We've kind of opted for generality over accuracy for the "cities" listings in regions. I don't think we've come up with a good word that means "cities, towns, villages, hamlets, unincorporated communities, settlements, camps, etc." The closest we've got in the English language (and particularly in American English) is "city". It's unfortunate, but there's just not another word. We do use it pretty regularly even for the smallest towns (think of city hall, city services, city limits), but it unfortunately causes some confusion. For some areas, we've switched the "cities" header to "towns" or "villages" where it makes sense. I don't think over-accuracy in the headers is helpful; for example, changing "Cities" in New Mexico to "A city, several towns, and a few villages" is just clumsy.
We're supposed to have one-line descriptions of each "city" after the city link, so that might be a good place for more precise descriptions of the size of the settlement. --Evan 19:22, 19 Oct 2005 (EDT)
City is a great term, and nicely fits anything over a few hundred people. There are also really good words for larger cities, like "Big City", "Huge City", "Gigantic Megalopolis", and "Tokyo" in approximately that order. -- Mark 02:44, 25 February 2006 (EST)

OK, so how about principal cities?[edit]

I see that someone has added Rio Rancho, for which we have no article, to the "Cities" list, on the grounds that it's the "(s)econd largest city" in the state. I am not sure that a Rio Rancho is appropriate, however, on the grounds that it's an Albuquerque suburb and things there may be best treated in the Albuquerque article. Opinions? I can argue on either side of this one; John P, I'd be very interested in your view. -- Bill-on-the-Hill 17:20, 7 May 2008 (EDT)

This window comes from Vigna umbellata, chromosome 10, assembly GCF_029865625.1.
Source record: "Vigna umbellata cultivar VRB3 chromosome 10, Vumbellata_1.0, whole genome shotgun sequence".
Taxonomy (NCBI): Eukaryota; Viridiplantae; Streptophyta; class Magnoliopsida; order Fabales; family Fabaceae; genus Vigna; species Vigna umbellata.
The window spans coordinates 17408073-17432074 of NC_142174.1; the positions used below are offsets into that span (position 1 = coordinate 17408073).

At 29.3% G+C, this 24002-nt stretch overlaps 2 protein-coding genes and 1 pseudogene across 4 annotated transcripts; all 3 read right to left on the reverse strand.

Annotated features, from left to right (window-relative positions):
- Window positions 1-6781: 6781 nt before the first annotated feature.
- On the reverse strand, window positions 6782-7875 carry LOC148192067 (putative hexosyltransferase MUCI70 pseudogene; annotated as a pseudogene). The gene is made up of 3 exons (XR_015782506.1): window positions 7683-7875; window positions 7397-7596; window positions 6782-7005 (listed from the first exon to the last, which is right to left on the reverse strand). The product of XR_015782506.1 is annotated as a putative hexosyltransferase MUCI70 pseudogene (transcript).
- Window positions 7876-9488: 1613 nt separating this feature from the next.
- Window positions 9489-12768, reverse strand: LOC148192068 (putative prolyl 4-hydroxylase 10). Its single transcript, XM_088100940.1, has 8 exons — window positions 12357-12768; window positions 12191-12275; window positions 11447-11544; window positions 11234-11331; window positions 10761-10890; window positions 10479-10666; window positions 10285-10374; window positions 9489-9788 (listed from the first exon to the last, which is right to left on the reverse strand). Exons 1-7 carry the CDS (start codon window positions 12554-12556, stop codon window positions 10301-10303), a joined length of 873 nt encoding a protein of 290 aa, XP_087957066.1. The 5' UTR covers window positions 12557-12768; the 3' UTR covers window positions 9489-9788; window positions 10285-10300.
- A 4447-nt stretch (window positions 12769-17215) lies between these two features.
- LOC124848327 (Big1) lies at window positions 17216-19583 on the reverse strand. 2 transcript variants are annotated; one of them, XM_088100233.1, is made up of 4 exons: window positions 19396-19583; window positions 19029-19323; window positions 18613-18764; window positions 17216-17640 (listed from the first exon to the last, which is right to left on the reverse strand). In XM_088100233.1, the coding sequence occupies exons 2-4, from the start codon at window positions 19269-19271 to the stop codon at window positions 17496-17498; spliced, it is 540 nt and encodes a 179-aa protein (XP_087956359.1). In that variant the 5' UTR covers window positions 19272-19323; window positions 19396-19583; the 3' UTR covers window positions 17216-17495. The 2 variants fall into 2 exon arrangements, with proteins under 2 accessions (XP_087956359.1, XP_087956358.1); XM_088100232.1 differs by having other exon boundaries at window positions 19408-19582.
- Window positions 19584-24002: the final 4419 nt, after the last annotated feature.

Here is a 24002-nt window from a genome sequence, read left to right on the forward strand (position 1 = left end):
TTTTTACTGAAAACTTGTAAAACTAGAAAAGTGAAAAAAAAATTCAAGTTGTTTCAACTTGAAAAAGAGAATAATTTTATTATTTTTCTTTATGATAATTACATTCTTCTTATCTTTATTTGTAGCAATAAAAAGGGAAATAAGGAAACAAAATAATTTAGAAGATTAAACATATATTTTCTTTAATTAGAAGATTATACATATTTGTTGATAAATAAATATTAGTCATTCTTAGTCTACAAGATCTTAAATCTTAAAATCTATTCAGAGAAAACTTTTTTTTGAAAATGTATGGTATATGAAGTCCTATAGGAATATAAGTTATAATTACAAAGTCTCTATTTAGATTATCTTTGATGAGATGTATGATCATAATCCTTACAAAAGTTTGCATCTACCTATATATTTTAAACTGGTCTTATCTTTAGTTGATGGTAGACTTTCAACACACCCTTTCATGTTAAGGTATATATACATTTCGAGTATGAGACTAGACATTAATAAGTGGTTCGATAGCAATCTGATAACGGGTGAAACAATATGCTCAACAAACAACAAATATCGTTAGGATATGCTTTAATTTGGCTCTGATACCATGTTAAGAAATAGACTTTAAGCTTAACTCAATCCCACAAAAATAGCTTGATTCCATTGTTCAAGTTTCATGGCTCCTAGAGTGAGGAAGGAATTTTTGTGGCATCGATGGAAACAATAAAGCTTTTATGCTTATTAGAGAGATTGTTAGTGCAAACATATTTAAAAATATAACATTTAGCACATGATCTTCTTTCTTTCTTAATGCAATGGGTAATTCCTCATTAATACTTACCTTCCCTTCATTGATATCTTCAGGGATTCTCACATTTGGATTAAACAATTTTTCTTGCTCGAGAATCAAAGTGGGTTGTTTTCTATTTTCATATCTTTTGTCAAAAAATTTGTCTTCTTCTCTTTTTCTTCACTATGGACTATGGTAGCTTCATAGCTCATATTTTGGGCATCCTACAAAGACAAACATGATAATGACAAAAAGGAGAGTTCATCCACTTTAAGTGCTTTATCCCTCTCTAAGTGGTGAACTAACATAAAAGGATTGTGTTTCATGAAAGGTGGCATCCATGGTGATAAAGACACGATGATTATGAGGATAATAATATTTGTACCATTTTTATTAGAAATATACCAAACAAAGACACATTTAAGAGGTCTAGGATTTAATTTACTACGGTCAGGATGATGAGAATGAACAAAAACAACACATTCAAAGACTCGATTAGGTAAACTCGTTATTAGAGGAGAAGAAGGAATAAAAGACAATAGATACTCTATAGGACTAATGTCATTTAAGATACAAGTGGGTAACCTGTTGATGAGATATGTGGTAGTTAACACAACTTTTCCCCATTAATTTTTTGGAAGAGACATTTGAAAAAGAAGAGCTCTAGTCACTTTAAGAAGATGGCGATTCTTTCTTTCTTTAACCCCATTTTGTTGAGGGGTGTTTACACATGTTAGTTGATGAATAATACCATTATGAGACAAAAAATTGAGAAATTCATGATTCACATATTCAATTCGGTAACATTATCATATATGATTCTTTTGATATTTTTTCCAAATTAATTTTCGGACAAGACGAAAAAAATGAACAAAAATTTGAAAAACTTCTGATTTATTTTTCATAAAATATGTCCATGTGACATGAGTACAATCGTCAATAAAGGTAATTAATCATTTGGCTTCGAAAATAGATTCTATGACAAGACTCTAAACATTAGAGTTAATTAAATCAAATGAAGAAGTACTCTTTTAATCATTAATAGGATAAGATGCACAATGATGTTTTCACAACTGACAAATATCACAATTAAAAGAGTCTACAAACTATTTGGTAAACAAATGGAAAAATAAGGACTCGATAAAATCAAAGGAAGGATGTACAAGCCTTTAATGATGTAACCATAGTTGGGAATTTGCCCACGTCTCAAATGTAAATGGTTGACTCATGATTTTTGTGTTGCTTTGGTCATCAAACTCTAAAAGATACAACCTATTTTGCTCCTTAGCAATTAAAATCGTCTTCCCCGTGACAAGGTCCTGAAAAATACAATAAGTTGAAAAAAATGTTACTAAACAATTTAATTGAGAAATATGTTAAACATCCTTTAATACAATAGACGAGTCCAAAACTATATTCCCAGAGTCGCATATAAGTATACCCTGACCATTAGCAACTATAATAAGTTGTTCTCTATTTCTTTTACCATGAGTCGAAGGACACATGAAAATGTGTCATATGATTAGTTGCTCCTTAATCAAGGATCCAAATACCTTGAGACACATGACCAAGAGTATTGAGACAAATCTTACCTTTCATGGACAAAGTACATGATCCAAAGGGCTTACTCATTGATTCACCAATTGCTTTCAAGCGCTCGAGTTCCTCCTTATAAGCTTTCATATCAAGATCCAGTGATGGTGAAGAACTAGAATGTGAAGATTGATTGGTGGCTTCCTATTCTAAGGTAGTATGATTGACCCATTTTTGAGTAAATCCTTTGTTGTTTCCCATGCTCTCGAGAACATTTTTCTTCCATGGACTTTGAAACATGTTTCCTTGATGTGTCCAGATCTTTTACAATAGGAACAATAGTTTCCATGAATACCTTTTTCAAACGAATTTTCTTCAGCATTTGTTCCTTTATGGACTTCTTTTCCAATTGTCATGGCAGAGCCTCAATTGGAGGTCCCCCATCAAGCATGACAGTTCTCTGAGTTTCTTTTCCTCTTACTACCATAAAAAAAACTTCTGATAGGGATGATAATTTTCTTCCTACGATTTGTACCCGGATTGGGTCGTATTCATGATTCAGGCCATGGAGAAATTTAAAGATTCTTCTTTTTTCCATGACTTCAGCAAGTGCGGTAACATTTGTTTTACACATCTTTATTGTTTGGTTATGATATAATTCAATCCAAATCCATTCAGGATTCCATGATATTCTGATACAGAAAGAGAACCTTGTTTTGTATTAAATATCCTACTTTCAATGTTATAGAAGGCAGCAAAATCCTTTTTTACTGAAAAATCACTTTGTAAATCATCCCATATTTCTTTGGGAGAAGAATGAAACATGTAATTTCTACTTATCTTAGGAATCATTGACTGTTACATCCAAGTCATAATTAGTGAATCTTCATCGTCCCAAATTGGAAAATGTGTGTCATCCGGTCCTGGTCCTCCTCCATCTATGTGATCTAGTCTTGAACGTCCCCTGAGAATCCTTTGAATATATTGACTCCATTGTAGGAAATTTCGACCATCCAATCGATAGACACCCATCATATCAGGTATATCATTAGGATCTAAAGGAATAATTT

Someone added Taos to the cities list today, which brings the list to ten. However, Taos is a big draw for tourists, so rather than just remove it, would anyone be opposed for swapping out Las Vegas (New Mexico) or Los Alamos, which as far as I'm aware is a much less important town for travel purposes? Alternately, would swapping out another one of the cities for Taos make more sense? -- Ryan • (talk) • 12:40, 14 July 2011 (EDT)
No one has commented on this, so I'm going to go ahead and remove Los Alamos for now. If anyone disagrees about this, we can discuss here about what to swap out. texugo 07:31, 19 October 2011 (EDT)


On 12 December 2010 an anon editor cut-and-pasted a big chunk of text here from Orienteering in New Mexico, leaving that page as a redirect. I'm not sure so much detail belongs here. How about moving it back to where it was before? 21:09, 16 December 2010 (EST)

Could some of it not just move down into the regional/city articles. All we need to mention here is that orienteering is possible, and the places that it can be done. --inas 21:13, 16 December 2010 (EST)